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Skiing Not As Dangerous as Believed

New study analyzes myths concerning alpine skiing injuries

Rosemont, IL (Vocus) October 30, 2009 -- Alpine skiing is often considered one of the most dangerous winter sports around, especially with the horrific crash videos replayed during the evening sports casts. However, a new study published in the November/December issue of Sports Health: A Multidisciplinary Approach investigates and debunks 12 common myths associated with the sport.

“There are many common misperceptions about skiing safety and equipment needs,” said lead author, Robert J. Johnson, MD, Emeritus Professor of Orthopaedics at the University of Vermont. “Our study reviewed the literature concerning 12 of the most common topics related to skiing and determined that all or at least part of each of the myths could not be substantiated.”

The 12 myths that Johnson and his colleagues analyzed included:

  • Skiing is among the most dangerous of activities
  • Truth: The approximate annual fatality rate per million hours of exposure associated with cars (~0.30) and bicycles (0.07) is essentially the same as that for skiing (0.12).
  • Broken legs have been traded for blown-out knees
  • Truth: The increase in anterior cruciate ligament injuries came later than did the decrease in lower leg injuries; the two groups involve completely different mechanisms of injury.
  • All you need to know is your DIN (release indicator value) number and you can adjust your bindings
  • Truth: Inspection and calibration of ski bindings is a complex process that requires specialized tools, equipment and properly trained technicians.
  • Toe and heel pieces must be set to the same Release Indicator Value or the bindings won’t function properly Truth: Today’s standards allow for personalized release/retention settings that may result in different indicator values at the toe and the heel.
  • Formal ski instructions will make you safer
  • Truth: In most studies done in North America and Europe, skiing lessons did not decrease the risk of injury and have not been shown to be an effective method for injury prevention.
  • The shorter the ski, the less torque is applied to the leg in a fall– –short skis don’t need release bindings
  • Truth: Several case control studies have demonstrated a three- to twenty-fold increase in the incidence of ankle and tibia fractures for persons using skiboarders compared to traditional alpine skis. Release bindings should be a requirement for skis of any length.
  • Young bones bend rather than break, so there is no point in spending a lot of money on children’s equipment
  • Truth: Children are at highest risk for potential equipment related injuries, and therefore require properly functioning equipment if that risk is to be minimized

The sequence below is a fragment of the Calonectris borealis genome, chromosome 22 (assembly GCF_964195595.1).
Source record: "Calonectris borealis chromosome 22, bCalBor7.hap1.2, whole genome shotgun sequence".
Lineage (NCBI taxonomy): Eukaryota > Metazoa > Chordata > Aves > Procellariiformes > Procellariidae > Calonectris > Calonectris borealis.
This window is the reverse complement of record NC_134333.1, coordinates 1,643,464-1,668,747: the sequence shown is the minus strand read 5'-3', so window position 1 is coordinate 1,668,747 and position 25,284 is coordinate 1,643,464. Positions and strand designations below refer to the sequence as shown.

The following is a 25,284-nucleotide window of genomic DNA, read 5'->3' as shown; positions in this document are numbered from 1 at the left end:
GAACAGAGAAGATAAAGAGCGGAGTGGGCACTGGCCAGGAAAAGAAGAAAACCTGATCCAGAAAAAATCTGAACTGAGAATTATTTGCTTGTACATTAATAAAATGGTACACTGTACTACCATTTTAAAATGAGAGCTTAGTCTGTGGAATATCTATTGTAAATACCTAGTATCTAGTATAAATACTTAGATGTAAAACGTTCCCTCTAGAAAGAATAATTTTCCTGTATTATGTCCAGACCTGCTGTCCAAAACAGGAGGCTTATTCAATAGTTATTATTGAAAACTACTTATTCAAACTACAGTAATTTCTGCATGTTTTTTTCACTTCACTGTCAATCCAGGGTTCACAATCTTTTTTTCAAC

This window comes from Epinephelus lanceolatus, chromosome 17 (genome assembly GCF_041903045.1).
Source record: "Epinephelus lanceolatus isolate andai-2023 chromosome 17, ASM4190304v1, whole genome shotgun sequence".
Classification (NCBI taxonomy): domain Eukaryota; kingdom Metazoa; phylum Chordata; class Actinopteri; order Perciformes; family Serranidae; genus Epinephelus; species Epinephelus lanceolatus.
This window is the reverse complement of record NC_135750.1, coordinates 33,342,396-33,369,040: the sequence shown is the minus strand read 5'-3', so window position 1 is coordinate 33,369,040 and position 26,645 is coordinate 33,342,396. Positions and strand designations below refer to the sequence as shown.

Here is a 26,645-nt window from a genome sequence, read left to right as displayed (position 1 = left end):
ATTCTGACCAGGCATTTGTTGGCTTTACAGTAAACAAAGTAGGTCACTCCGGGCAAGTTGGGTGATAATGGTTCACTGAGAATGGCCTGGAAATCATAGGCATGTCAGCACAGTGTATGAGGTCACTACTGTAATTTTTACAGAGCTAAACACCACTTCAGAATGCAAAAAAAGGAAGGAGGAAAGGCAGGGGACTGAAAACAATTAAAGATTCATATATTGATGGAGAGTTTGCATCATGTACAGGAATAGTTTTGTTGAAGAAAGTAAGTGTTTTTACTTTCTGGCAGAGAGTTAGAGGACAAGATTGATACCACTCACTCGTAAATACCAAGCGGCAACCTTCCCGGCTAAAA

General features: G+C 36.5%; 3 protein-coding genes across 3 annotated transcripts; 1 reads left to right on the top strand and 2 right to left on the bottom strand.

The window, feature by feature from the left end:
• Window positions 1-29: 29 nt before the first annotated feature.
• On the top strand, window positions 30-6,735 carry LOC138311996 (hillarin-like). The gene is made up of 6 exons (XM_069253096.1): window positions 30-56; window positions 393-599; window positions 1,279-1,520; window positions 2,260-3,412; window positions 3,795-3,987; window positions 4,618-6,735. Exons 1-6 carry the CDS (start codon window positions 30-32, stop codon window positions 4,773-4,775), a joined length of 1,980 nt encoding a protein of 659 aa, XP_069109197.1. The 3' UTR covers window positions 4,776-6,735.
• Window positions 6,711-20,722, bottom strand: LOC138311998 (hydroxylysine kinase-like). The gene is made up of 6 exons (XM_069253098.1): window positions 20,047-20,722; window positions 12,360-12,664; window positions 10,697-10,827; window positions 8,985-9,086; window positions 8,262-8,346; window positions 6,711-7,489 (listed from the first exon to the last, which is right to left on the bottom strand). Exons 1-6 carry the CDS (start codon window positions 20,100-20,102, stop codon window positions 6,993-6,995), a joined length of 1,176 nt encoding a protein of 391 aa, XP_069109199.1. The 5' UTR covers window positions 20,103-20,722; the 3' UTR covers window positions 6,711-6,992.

• When buying boots for children, leave plenty of room for fast-growing feet
  • Truth: Poor fitting boots are a major factor leading to lower leg fractures and sprains in young children. If the foot can easily move within the boot, the binding release function is compromised.
  • If you think you are going to fall, just relax and let it happen
  • Truth: Skiers should assume the posture of a parachutist just before landing and keep joints flexed moderately. Muscles of the extremities and trunk should be strongly contracted; this response will stiffen and protect bones and joints
  • Exercise is the best way to avoid skiing-related injuries
  • Truth: There is no convincing evidence that conditioning of any type can reduce the risk of alpine skiing injuries, however, there is no downside to good physical condition and it may improve the enjoyment of skiing.
  • Tighter standards that mandate lower release settings will reduce the risk of injury to the ACL
  • Truth: The primary mechanisms for ACL injury is not related to binding function, so any reduction in the binding release values would not reduce the risk of ACL injury but could increase the frequency of inadvertent releases.
  • Buying new ski equipment is safer than renting
Truth: Rental equipment from shops following current standards is inspected for proper function and wear and tear every time it is rented; user-owned equipment is normally inspected only at the beginning of each season.
“Anyone who advises skiers on safety issues and medical care should be certain that the advice given is true and accurate. Our review highlights how when many of these myths are propagated, additional harm and injury can come to the skier,” said Johnson.

Published bimonthly, Sports Health is a collaborative publication from the American Orthopaedic Society for Sports Medicine (AOSSM), the American Medical Society for Sports Medicine (AMSSM), the National Athletic Trainers’ Association (NATA), and the Sports Physical Therapy Section (SPTS). Other organizations participating in the publication include the American Academy of Pediatrics and the American Osteopathic Academy of Sports Medicine (AOASM). For more information on the publication or to submit a manuscript, visit For more information on this press release, please contact Lisa Weisenberger at lisa (at) aossm (dot) org or 847-292-4900.


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